BVA President calls on politicians to deliver Kept Animals Bill
The British Veterinary Association (BVA) President Malcolm Morley warns politicians that UK public health is at serious risk from rapidly rising cases of imported dog disease Brucella canis unless the Government stands by its commitment to deliver the Kept Animals Bill.
Speaking at BVA’s London dinner - attended by the Minister for Biosecurity, Marine and Rural Affairs Lord Benyon, alongside MPs, peers and members of the veterinary profession - Dr. Morley outlined rapidly rising cases of Brucella canis, a disease not seen in the UK until recently. This trojan disease not only affects dogs, but human cases can cause serious lifelong illness and is a real threat to both owners and veterinary teams.
Dr. Morley said: “Measures within the [Kept Animals Bill] to prohibit the import of puppies and pregnant bitches would contribute to reducing that risk, particularly alongside much-needed pre-import testing for Brucella canis. Now is the time for us to shut the door on this disease and the Kept Animals Bill will contribute to that.”
BVA’s President also called on politicians to close legal loopholes enabling the ‘shameful’ rise in the number of dogs in the UK with cropped ears, calling it ‘a brutal mutilation, fuelled by fashion, celebrity culture and social media.’
Dr. Morley said: “Throughout the UK we have seen a significant rise in the number of ear-cropped dogs, a brutal mutilation that is being fuelled by fashion, celebrity culture and social media. This is a shameful and illegal practice that is enabled legal loopholes. The Kept Animals Bill is a ready-made package of measures that will close those loopholes and tackle the issue.”
The Kept Animals Bill also addresses crucial issues like livestock worrying, zoo standards, and licensing for privately kept primates. The potential impact of the Bill on animal welfare is significant and Dr. Morley stressed how important it is that the package should not get broken down.
“[The Kept Animals Bill’s] power and strength in terms of improving the health and welfare of millions of animals, comes from its breadth and depth, which will be lost if the Bill does not continue in its current format. It is estimated that just five hours of Commons time is needed to complete the report stage. Failing to progress the Kept Animals Bill would waste an opportunity to tackle measures which our profession and the public care about most deeply.”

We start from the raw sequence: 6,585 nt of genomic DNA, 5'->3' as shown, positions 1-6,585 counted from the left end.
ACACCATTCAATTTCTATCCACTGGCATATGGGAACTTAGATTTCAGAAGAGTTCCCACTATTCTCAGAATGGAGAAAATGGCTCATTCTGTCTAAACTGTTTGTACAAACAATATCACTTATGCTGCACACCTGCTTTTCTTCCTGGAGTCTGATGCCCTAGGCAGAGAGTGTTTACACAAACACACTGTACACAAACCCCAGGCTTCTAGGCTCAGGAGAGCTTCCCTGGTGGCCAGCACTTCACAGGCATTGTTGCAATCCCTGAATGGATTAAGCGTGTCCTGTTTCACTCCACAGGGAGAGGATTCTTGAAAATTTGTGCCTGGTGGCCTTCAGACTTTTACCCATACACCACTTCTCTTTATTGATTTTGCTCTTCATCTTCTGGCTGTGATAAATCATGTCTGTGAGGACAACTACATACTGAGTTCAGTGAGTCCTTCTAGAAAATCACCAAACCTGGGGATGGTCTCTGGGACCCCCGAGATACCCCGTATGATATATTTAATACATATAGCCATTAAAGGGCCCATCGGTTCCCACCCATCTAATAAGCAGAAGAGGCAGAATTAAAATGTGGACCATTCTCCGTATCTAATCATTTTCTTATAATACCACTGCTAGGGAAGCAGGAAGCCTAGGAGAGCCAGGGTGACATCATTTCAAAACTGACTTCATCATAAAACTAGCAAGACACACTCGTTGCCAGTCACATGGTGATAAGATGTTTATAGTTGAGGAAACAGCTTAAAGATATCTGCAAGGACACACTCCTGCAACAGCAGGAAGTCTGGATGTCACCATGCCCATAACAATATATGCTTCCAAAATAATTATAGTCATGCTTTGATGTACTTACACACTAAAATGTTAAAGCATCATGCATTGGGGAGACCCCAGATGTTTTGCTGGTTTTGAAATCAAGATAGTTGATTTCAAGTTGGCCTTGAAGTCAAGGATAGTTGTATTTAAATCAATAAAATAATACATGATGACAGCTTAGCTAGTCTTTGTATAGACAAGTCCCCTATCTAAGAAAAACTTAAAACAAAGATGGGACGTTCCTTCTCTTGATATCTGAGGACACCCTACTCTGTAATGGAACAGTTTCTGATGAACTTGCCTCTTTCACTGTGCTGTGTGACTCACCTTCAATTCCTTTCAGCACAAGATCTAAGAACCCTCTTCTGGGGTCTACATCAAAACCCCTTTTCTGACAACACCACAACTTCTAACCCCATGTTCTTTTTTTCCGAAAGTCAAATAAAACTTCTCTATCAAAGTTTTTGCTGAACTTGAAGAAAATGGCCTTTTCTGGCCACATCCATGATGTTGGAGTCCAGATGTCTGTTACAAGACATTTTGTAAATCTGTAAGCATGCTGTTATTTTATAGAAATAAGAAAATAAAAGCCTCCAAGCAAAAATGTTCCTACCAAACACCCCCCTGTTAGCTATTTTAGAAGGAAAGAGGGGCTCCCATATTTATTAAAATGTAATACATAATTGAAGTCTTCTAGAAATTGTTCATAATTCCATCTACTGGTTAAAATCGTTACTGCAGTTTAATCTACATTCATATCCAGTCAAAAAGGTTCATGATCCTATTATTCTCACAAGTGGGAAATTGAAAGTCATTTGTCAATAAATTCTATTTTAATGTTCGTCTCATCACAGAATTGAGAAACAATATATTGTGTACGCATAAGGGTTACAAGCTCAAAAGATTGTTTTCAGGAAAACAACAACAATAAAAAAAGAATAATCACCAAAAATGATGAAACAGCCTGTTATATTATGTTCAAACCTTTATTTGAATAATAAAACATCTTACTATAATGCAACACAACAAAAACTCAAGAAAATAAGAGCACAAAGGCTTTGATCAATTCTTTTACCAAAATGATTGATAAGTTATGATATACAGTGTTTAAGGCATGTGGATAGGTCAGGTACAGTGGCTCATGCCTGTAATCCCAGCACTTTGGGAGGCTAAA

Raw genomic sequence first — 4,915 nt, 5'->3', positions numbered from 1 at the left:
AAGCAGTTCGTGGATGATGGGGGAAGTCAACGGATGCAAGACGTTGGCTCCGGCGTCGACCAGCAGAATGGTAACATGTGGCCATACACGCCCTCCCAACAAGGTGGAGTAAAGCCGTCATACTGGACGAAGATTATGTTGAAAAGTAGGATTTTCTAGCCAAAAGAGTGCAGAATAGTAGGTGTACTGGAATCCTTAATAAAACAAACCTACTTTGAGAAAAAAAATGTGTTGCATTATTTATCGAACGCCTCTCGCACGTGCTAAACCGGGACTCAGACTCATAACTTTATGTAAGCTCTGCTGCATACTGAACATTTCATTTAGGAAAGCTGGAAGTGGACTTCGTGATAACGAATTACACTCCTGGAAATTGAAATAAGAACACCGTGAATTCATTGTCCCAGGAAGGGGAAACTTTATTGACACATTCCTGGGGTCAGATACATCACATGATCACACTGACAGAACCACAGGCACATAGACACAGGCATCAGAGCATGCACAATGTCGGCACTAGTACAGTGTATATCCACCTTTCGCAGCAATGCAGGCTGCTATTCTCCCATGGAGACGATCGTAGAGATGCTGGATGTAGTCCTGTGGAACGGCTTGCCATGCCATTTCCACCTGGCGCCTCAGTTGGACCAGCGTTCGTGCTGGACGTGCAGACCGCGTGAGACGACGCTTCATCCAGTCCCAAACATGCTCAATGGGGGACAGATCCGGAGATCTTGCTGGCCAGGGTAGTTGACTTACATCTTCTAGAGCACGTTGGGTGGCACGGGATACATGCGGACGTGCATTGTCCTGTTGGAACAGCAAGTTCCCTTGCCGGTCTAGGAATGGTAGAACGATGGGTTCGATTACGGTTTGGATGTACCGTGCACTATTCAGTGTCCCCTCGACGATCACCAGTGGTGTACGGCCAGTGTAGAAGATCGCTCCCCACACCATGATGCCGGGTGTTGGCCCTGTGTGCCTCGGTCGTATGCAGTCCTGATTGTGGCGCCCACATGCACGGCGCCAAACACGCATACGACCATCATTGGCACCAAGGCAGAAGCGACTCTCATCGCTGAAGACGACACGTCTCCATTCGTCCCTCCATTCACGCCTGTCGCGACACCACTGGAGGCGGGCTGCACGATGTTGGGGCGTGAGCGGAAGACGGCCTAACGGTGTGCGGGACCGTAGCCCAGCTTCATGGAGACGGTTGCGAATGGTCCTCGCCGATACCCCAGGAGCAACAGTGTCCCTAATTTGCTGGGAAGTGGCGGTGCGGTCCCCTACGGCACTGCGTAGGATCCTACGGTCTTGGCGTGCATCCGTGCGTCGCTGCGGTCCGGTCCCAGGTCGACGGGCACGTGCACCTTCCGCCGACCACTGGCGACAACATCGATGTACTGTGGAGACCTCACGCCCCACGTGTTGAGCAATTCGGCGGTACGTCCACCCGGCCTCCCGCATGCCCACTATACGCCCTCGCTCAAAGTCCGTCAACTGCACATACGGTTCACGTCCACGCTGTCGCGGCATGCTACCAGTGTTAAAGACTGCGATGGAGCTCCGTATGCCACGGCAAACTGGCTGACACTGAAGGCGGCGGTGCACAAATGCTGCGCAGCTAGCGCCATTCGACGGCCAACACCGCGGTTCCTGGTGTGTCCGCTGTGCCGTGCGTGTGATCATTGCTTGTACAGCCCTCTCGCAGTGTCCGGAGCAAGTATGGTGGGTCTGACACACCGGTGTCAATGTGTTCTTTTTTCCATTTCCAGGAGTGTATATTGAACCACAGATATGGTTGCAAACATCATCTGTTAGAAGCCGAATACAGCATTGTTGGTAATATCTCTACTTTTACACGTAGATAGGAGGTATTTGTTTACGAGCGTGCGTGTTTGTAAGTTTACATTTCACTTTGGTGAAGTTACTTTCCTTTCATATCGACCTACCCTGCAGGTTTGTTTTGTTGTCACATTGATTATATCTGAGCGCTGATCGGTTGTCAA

During his address Dr. Morley also talked about the need for new legislation to replace the outdated Veterinary Surgeons Act 1966.
On the issue, Dr. Morley said: “Vets and vet nurses do not work in isolation…the current [Veterinary Surgeons Act] does not reflect the importance of these roles and the need to maintain standards…it may surprise many of you, and certainly most animal owners that veterinary businesses themselves are largely unregulated.
“There is also a particularly pressing need to protect the title of ‘veterinary nurse’. Currently any of you in this room could describe yourselves as a veterinary nurse, which is extraordinary, and misleading given the expertise and training of these registered veterinary nurses, and we should all support efforts to secure protection of the title.
“The Royal College of Veterinary Surgeons have led on this issue and together we are clear about the need for reform of the 1966 Act….there are serious implications if this legislation is not reformed, for our professions and the animals we care for. I urge all political parties to include this in their manifestos for the next general election.”
Dr. Morley also talked about the key role vets play in ensuring public health through a ‘One Health’ approach. Internationally recognised by the UN, the WHO, G7 and the World Office for Animal Health, Dr. Morley outlined One Health as ‘the intersection between human health, animal health and our shared environment.’
“In June last year, we all held our breath as concerns were raised about a possible Foot and Mouth Disease outbreak in Norfolk. Thankfully it was not Foot and Mouth Disease, but I can tell you with certainty that the UK would have been under-resourced to handle such an incident alongside Avian Influenza, and the same would apply to other diseases such as African Swine Fever.”
He added: “The last time this country saw Foot and Mouth Disease, it is estimated to have cost the combined public and private sectors £8.5 billion. The Covid-19 pandemic had its origins in zoonotic disease, along with many of the other recent or ongoing threats such as HIV, Ebola, Monkey Pox, SARS and of course influenza. Vigilance is key, and animal health is the front line of preventing future pandemics.
“Money invested in animal health and national biosecurity goes so much further by also supporting human health, the environment and the sustainability and productivity of our food sector. Investment in the people and infrastructure of public sector veterinary services is vital for the UK.”
Full speech available on request.